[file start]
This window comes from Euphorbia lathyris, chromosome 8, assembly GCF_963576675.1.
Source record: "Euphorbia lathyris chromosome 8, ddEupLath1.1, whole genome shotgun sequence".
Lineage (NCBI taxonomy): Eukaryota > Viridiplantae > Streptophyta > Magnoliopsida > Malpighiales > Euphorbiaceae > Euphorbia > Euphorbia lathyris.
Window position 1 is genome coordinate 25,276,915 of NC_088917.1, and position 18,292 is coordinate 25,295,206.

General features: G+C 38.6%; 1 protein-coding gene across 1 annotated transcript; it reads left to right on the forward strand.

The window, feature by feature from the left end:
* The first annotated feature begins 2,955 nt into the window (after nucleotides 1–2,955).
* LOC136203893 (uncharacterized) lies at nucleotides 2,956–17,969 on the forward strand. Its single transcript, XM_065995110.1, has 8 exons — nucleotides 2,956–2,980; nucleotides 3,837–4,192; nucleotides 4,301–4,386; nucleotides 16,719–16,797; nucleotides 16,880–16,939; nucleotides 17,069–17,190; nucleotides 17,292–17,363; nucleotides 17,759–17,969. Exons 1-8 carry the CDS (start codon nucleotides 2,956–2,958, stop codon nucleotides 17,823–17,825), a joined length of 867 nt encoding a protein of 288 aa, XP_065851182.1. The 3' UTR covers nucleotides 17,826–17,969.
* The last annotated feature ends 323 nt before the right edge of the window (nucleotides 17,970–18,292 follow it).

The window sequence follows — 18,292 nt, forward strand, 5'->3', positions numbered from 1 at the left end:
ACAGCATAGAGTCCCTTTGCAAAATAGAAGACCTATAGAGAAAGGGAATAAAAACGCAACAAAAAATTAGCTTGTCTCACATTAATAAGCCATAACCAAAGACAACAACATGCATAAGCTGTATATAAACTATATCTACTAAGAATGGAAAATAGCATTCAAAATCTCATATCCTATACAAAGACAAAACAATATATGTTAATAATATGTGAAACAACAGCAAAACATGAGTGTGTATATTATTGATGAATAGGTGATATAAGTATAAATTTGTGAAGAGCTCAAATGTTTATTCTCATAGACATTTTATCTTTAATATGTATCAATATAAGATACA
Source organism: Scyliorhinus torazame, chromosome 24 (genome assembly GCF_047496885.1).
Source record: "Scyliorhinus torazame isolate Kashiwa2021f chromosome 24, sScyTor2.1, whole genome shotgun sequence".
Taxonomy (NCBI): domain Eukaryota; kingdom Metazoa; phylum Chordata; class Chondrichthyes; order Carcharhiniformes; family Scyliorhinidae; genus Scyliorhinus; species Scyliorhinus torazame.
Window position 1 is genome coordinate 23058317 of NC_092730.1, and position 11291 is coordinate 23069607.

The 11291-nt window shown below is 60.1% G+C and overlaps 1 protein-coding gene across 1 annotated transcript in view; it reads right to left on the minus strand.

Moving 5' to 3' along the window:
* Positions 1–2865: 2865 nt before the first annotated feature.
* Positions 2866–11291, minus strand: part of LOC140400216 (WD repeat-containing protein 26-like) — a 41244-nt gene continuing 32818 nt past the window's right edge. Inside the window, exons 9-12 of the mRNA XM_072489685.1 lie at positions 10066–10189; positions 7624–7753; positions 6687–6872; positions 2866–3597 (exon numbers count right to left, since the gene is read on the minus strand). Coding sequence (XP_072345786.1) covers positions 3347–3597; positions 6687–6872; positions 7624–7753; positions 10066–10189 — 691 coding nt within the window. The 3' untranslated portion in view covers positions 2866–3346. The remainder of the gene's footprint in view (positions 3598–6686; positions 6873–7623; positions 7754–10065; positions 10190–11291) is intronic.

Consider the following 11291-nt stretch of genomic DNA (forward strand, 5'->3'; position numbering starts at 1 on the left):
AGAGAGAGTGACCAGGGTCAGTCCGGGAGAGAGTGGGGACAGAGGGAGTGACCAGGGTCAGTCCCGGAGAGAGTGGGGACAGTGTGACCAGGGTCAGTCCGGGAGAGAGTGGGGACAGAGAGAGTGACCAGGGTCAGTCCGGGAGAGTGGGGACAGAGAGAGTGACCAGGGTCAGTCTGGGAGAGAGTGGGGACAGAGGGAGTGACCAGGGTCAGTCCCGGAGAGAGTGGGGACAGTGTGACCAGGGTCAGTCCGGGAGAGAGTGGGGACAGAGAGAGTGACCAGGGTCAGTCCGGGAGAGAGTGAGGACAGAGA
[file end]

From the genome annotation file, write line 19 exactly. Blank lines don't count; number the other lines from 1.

* Positions 2866–11291, minus strand: part of LOC140400216 (WD repeat-containing protein 26-like) — a 41244-nt gene continuing 32818 nt past the window's right edge. Inside the window, exons 9-12 of the mRNA XM_072489685.1 lie at positions 10066–10189; positions 7624–7753; positions 6687–6872; positions 2866–3597 (exon numbers count right to left, since the gene is read on the minus strand). Coding sequence (XP_072345786.1) covers positions 3347–3597; positions 6687–6872; positions 7624–7753; positions 10066–10189 — 691 coding nt within the window. The 3' untranslated portion in view covers positions 2866–3346. The remainder of the gene's footprint in view (positions 3598–6686; positions 6873–7623; positions 7754–10065; positions 10190–11291) is intronic.